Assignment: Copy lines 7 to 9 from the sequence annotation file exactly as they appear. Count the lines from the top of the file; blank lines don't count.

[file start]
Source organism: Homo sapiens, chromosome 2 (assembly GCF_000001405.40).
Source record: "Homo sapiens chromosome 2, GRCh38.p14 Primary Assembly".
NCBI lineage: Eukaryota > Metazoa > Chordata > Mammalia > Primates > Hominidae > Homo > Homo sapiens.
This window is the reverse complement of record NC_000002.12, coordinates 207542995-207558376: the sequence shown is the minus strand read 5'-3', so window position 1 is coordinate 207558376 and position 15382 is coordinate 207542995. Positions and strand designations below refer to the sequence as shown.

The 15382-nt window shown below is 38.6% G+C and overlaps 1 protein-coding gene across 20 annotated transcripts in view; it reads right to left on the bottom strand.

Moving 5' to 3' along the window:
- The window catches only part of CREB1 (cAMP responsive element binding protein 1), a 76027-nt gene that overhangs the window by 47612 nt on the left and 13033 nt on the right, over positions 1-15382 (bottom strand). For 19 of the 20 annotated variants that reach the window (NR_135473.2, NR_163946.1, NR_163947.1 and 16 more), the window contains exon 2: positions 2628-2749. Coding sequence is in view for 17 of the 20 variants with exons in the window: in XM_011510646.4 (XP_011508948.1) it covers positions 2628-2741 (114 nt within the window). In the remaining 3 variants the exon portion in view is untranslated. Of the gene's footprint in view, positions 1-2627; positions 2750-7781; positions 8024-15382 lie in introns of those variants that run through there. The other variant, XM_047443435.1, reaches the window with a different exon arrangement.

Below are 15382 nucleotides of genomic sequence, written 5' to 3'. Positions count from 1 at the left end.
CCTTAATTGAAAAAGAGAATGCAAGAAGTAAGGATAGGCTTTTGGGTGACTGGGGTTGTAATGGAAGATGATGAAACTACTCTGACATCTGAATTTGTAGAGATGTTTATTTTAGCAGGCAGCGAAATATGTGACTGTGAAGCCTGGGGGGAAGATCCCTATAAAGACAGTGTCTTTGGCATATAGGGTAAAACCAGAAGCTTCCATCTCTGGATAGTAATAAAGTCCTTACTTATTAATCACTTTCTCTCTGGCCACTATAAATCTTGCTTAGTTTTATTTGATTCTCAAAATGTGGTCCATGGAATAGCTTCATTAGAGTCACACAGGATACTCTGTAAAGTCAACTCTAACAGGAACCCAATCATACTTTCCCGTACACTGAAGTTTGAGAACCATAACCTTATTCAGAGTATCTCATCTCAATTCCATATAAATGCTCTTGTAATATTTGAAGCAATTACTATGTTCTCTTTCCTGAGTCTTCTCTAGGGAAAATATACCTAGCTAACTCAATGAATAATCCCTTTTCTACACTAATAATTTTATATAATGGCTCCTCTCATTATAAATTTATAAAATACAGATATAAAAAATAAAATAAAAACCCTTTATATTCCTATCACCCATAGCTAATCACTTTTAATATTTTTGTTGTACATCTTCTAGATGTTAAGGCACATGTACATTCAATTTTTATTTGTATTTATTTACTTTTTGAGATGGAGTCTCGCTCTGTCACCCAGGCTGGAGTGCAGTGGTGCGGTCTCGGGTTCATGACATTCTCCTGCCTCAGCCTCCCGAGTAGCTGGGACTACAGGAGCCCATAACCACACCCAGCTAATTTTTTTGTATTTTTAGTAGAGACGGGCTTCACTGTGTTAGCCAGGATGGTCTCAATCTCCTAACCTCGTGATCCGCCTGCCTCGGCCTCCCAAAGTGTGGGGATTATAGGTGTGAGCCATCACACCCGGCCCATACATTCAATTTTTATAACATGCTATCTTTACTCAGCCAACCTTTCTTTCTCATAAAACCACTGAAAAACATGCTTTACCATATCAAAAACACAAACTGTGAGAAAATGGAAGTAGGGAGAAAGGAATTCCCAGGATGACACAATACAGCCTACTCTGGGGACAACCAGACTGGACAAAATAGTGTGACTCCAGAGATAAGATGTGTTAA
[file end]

- The window catches only part of CREB1 (cAMP responsive element binding protein 1), a 76027-nt gene that overhangs the window by 47612 nt on the left and 13033 nt on the right, over positions 1-15382 (bottom strand). For 19 of the 20 annotated variants that reach the window (NR_135473.2, NR_163946.1, NR_163947.1 and 16 more), the window contains exon 2: positions 2628-2749. Coding sequence is in view for 17 of the 20 variants with exons in the window: in XM_011510646.4 (XP_011508948.1) it covers positions 2628-2741 (114 nt within the window). In the remaining 3 variants the exon portion in view is untranslated. Of the gene's footprint in view, positions 1-2627; positions 2750-7781; positions 8024-15382 lie in introns of those variants that run through there. The other variant, XM_047443435.1, reaches the window with a different exon arrangement.

Below are 15382 nucleotides of genomic sequence, written 5' to 3'. Positions count from 1 at the left end.
CCTTAATTGAAAAAGAGAATGCAAGAAGTAAGGATAGGCTTTTGGGTGACTGGGGTTGTAATGGAAGATGATGAAACTACTCTGACATCTGAATTTGTAGAGATGTTTATTTTAGCAGGCAGCGAAATATGTGACTGTGAAGCCTGGGGGGAAGATCCCTATAAAGACAGTGTCTTTGGCATATAGGGTAAAACCAGAAGCTTCCATCTCTGGATAGTAATAAAGTCCTTACTTATTAATCACTTTCTCTCTGGCCACTATAAATCTTGCTTAGTTTTATTTGATTCTCAAAATGTGGTCCATGGAATAGCTTCATTAGAGTCACACAGGATACTCTGTAAAGTCAACTCTAACAGGAACCCAATCATACTTTCCCGTACACTGAAGTTTGAGAACCATAACCTTATTCAGAGTATCTCATCTCAATTCCATATAAATGCTCTTGTAATATTTGAAGCAATTACTATGTTCTCTTTCCTGAGTCTTCTCTAGGGAAAATATACCTAGCTAACTCAATGAATAATCCCTTTTCTACACTAATAATTTTATATAATGGCTCCTCTCATTATAAATTTATAAAATACAGATATAAAAAATAAAATAAAAACCCTTTATATTCCTATCACCCATAGCTAATCACTTTTAATATTTTTGTTGTACATCTTCTAGATGTTAAGGCACATGTACATTCAATTTTTATTTGTATTTATTTACTTTTTGAGATGGAGTCTCGCTCTGTCACCCAGGCTGGAGTGCAGTGGTGCGGTCTCGGGTTCATGACATTCTCCTGCCTCAGCCTCCCGAGTAGCTGGGACTACAGGAGCCCATAACCACACCCAGCTAATTTTTTTGTATTTTTAGTAGAGACGGGCTTCACTGTGTTAGCCAGGATGGTCTCAATCTCCTAACCTCGTGATCCGCCTGCCTCGGCCTCCCAAAGTGTGGGGATTATAGGTGTGAGCCATCACACCCGGCCCATACATTCAATTTTTATAACATGCTATCTTTACTCAGCCAACCTTTCTTTCTCATAAAACCACTGAAAAACATGCTTTACCATATCAAAAACACAAACTGTGAGAAAATGGAAGTAGGGAGAAAGGAATTCCCAGGATGACACAATACAGCCTACTCTGGGGACAACCAGACTGGACAAAATAGTGTGACTCCAGAGATAAGATGTGTTAA